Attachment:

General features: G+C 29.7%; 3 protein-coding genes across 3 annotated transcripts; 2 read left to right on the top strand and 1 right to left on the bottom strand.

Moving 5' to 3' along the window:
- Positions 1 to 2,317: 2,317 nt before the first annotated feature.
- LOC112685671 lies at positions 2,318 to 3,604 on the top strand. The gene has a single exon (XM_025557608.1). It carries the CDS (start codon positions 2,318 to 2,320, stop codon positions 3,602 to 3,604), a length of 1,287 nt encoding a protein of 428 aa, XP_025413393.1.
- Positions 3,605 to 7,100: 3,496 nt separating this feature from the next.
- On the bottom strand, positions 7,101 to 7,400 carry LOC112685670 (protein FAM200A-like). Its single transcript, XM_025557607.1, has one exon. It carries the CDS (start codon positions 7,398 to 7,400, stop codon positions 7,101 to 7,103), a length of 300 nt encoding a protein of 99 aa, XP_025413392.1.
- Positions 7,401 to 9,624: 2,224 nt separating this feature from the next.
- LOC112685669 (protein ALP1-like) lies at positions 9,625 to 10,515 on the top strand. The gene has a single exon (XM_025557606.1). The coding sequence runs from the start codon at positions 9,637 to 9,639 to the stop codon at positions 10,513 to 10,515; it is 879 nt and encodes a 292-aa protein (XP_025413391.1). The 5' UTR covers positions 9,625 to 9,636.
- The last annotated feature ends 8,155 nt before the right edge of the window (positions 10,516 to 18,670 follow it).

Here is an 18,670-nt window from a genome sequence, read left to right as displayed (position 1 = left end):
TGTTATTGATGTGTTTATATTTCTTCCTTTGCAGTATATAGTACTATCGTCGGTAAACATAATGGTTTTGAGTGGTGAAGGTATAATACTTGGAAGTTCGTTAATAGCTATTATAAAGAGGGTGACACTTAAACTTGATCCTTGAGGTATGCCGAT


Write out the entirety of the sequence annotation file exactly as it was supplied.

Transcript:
General features: G+C 29.7%; 3 protein-coding genes across 3 annotated transcripts; 2 read left to right on the top strand and 1 right to left on the bottom strand.

Moving 5' to 3' along the window:
- Positions 1 to 2,317: 2,317 nt before the first annotated feature.
- LOC112685671 lies at positions 2,318 to 3,604 on the top strand. The gene has a single exon (XM_025557608.1). It carries the CDS (start codon positions 2,318 to 2,320, stop codon positions 3,602 to 3,604), a length of 1,287 nt encoding a protein of 428 aa, XP_025413393.1.
- Positions 3,605 to 7,100: 3,496 nt separating this feature from the next.
- On the bottom strand, positions 7,101 to 7,400 carry LOC112685670 (protein FAM200A-like). Its single transcript, XM_025557607.1, has one exon. It carries the CDS (start codon positions 7,398 to 7,400, stop codon positions 7,101 to 7,103), a length of 300 nt encoding a protein of 99 aa, XP_025413392.1.
- Positions 7,401 to 9,624: 2,224 nt separating this feature from the next.
- LOC112685669 (protein ALP1-like) lies at positions 9,625 to 10,515 on the top strand. The gene has a single exon (XM_025557606.1). The coding sequence runs from the start codon at positions 9,637 to 9,639 to the stop codon at positions 10,513 to 10,515; it is 879 nt and encodes a 292-aa protein (XP_025413391.1). The 5' UTR covers positions 9,625 to 9,636.
- The last annotated feature ends 8,155 nt before the right edge of the window (positions 10,516 to 18,670 follow it).

Here is an 18,670-nt window from a genome sequence, read left to right as displayed (position 1 = left end):
TGTTATTGATGTGTTTATATTTCTTCCTTTGCAGTATATAGTACTATCGTCGGTAAACATAATGGTTTTGAGTGGTGAAGGTATAATACTTGGAAGTTCGTTAATAGCTATTATAAAGAGGGTGACACTTAAACTTGATCCTTGAGGTATGCCGAT